Science and Technology Platform Program for Advanced Biological Medicine


Development of a next generation cancer immunotherapy using iCAR/TCR hybrid T cells

<Project Leader> Eiji Kobayashi, Assistant Professor

University of Toyama, Academic Assembly, Faculty of Medicine

Eiji Kobayashi

In recent years, “cancer immunotherapy” has been progressing rapidly, and the treatment has attracted much attention as the fourth cancer treatment after surgery, chemotherapy and radiation therapy. In 2018 and 2019, this cancer immunotherapy had two big topics around the world. One is the “immune checkpoint inhibitor” that brought Professor Honjou, Kyoto University the Nobel Prize in Medicine and Physiology, and the other was a new leukemia treatment by which expensive treatment costs became a hot topic in Japan. It is a cancer cell therapy “Kymriah”. “Immune checkpoint inhibitors” and “Kymriah” have shown significant effects on cancers that have been ineffective with previous therapies, and revolutionizing cancer treatment. However, these treatments are not effective for all cancer patients, and their high cost and side effect have been pointed out.

Kymriah is a cancer-specific cell therapy called chimeric receptor T cell (CAR-T) therapy that expresses antibody molecules on the surface of killer T cells that can kill target cells. The antibody of the therapy target antigen molecules that show selective expression on the surface of cancer cells. Antigen molecules expressed on cancer cells include “cancer antigens” expressed only on cancer cells and “cancer-related antigen” which is expressed on cancer cells and normal cells but whose expression is much higher on cancer cells, and hundreds of the antigens have been identified so far. However, most of the cancer antigens and cancer-related antigens are expressed only inside cells but not on the cell surface, so they cannot be used as target molecules for CAR-T therapy that act from outside the cells. On the other hand, the T cell receptor (TCR) can recognize molecules expressed in cells, so it can target cancer molecules existing in cells. Therefore, TCR-T therapy using antigen-specific T cell receptor (TCR) therapy has attracted attention and researches have been conducted, but the progress has not been made so much. In particular, the development of TCR-T therapy for HLA type, which is common in Japanese, has not been advanced. The main reason for this is considered to be the weak binding of TCR. Normally, TCRs have much lower binding affinity than that of antibodies so that activation of killer T cells via TCRs is not easy.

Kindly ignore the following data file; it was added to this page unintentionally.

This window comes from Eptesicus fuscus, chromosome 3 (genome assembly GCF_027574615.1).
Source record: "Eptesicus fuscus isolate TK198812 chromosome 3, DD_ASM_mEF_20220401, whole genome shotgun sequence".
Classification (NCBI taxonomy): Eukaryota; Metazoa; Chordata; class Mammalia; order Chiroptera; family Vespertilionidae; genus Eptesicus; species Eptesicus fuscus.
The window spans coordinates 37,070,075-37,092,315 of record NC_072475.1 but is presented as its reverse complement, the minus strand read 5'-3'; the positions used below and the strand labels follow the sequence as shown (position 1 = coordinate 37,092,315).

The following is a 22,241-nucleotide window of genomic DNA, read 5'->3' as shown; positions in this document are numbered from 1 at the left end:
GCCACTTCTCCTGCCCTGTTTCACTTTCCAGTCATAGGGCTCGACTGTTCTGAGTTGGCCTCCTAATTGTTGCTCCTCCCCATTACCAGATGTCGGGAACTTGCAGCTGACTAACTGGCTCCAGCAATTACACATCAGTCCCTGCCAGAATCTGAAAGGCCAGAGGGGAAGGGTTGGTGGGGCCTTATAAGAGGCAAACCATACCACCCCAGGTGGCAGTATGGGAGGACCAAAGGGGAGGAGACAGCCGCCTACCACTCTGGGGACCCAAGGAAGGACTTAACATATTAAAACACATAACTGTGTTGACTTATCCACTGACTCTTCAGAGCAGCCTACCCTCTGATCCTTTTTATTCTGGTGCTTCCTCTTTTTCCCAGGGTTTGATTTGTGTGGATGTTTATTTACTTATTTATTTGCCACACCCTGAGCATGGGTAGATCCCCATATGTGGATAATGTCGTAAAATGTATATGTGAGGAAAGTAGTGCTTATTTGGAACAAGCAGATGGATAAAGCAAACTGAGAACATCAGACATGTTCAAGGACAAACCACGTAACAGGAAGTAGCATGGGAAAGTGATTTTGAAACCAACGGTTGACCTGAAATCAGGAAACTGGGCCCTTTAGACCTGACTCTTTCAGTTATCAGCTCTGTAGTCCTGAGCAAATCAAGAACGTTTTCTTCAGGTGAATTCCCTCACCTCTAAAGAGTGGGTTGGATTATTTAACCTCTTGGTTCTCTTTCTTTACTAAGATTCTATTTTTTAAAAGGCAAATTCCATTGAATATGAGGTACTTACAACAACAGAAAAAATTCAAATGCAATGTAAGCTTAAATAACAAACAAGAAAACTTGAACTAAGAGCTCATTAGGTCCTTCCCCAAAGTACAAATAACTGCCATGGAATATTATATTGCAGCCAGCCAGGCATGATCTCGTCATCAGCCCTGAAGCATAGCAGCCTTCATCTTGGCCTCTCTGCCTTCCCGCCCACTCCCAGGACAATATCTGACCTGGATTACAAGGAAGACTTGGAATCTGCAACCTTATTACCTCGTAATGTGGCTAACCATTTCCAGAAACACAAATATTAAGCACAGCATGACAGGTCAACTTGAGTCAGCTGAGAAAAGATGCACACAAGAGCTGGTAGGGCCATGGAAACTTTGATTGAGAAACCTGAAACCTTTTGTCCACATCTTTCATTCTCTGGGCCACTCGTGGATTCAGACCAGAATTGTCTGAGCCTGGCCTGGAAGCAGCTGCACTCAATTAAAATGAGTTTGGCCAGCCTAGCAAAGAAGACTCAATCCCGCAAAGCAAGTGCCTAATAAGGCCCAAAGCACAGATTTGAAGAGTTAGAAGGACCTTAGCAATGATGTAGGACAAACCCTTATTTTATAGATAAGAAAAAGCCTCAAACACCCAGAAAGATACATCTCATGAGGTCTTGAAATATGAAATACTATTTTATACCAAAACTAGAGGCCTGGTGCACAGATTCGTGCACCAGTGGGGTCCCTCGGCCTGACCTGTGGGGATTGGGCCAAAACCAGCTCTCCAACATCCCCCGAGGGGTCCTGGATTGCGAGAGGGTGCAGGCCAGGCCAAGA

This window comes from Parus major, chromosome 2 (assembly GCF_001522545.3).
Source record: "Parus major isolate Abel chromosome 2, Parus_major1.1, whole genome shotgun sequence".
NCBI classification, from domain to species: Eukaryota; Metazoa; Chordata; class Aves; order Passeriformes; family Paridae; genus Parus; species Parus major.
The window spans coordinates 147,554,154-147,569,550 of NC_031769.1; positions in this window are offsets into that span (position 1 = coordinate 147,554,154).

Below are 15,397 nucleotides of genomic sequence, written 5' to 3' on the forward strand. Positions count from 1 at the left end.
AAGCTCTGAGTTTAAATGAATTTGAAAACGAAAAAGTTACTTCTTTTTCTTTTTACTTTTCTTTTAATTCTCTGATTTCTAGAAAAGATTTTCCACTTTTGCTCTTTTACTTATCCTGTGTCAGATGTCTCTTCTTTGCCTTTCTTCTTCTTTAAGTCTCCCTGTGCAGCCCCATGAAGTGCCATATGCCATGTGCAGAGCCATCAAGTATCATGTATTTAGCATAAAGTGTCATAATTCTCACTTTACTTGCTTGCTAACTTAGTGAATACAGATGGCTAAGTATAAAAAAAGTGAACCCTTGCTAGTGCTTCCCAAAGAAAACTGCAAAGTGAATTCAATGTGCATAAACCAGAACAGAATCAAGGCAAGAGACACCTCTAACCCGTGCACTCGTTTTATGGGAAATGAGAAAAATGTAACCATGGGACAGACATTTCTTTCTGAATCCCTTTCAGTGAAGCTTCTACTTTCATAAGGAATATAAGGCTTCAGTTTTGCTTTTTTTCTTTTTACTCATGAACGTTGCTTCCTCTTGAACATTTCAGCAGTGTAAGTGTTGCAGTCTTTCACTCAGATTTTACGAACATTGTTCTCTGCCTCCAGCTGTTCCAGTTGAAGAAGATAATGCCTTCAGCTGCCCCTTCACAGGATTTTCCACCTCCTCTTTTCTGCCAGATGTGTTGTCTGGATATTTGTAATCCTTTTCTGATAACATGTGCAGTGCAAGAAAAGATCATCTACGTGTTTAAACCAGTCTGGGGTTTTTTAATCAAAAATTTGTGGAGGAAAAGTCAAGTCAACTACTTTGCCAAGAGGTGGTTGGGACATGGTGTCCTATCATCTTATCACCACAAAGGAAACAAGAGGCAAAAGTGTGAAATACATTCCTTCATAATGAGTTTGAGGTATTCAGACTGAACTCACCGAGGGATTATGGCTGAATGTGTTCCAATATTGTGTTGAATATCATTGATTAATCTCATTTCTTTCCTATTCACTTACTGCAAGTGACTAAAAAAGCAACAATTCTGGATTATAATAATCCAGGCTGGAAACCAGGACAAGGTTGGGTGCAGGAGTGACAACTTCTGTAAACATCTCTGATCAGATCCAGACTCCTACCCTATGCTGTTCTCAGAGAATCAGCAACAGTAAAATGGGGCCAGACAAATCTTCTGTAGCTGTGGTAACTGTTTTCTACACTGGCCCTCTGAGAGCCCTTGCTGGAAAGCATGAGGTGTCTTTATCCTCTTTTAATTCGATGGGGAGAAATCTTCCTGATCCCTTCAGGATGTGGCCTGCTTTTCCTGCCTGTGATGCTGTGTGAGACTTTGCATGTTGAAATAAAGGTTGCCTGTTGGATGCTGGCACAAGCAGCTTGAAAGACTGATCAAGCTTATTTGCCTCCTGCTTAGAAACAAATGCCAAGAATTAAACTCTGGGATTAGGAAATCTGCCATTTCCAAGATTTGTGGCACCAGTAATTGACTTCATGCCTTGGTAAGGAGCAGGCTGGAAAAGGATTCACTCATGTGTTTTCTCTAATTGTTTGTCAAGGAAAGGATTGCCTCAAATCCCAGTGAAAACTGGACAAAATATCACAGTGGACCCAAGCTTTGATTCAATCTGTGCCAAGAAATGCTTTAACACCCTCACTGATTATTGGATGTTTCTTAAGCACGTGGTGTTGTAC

Under such circumstances, we have developed a method for obtaining antibody genes from individual antigen-specific B cells in as short as 7 days, and have been conducting researches on antibodies and CAR-T using the antibodies. At the same time, we have applied this technology to develop a technology to efficiently obtain TCR genes from individual T cells in 10 days, and have analyzed cancer cell-specific TCRs in many cancer patients.

In this research, we will conduct development of hybrid T cells utilizing the strengths of CAR-T therapy and TCR-T therapy, applying the basic technologies developed in our previous research. Concretely speaking, we will reduce the effects of CAR while retaining its cancer specificity and have CAR support TCR to activate killer T cell. This is expected to enhance the effect while maintaining the target specificity of TCR. On the other hand, by using TCR as the main component of this hybrid T cell, reduction of side effects, which is a disadvantage of CAR, can be expected. Therefore, this research on the development of hybrid T cells is expected to lead to an effective treatment with fewer side effects.

Figure 1 Figure 1: Scheme of antigen-specific antibody screening system
We load human peripheral lymphocyte on a microwell chip, stimulate them with an antigen, induce cytokine secretion of the antigen-specific B cells. Then we collect the cytokine-secreted B cells one by one, obtain antibody-cDNA, construct the antibody expression vector. Using the expression vector, we produce the antibody and estimate antigen specificity of the antibody. We can perform these processed within 7 days.
Figure 2 Figure 2: Scheme of antigen-specific T cell receptor cloning system.
We sort antigen-specific T cell from peripheral blood mononuclear cells of healthy donor or tumor infiltrated lymphocyte of cancer patients using single-cell sorting by FACS. Thereafter, we amplify TCR-cDNA of the cells and construct TCR retrovirus expression vectors. We transduce the TCRs using the constructed vectors, express the TCR on the TCR- T cell line and estimate antigen-specificity of the TCRs. We can perform these processes within 10 days.
Figure 3 Figure 3: The view of our immunology laboratory


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